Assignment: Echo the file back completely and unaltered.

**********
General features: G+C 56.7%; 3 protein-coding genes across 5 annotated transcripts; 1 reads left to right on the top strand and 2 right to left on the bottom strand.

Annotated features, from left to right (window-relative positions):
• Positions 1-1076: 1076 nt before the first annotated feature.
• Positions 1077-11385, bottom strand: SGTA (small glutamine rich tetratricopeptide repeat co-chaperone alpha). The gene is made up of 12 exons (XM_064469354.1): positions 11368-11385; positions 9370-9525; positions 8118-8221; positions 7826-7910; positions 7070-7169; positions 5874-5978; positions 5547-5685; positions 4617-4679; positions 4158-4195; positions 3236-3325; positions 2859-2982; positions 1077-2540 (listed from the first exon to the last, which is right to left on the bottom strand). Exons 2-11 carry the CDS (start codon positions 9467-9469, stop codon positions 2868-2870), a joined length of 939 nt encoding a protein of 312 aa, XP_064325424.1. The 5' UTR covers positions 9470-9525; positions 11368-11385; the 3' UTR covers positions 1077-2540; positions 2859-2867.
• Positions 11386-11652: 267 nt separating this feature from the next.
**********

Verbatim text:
General features: G+C 56.7%; 3 protein-coding genes across 5 annotated transcripts; 1 reads left to right on the top strand and 2 right to left on the bottom strand.

Annotated features, from left to right (window-relative positions):
• Positions 1-1076: 1076 nt before the first annotated feature.
• Positions 1077-11385, bottom strand: SGTA (small glutamine rich tetratricopeptide repeat co-chaperone alpha). The gene is made up of 12 exons (XM_064469354.1): positions 11368-11385; positions 9370-9525; positions 8118-8221; positions 7826-7910; positions 7070-7169; positions 5874-5978; positions 5547-5685; positions 4617-4679; positions 4158-4195; positions 3236-3325; positions 2859-2982; positions 1077-2540 (listed from the first exon to the last, which is right to left on the bottom strand). Exons 2-11 carry the CDS (start codon positions 9467-9469, stop codon positions 2868-2870), a joined length of 939 nt encoding a protein of 312 aa, XP_064325424.1. The 5' UTR covers positions 9470-9525; positions 11368-11385; the 3' UTR covers positions 1077-2540; positions 2859-2867.
• Positions 11386-11652: 267 nt separating this feature from the next.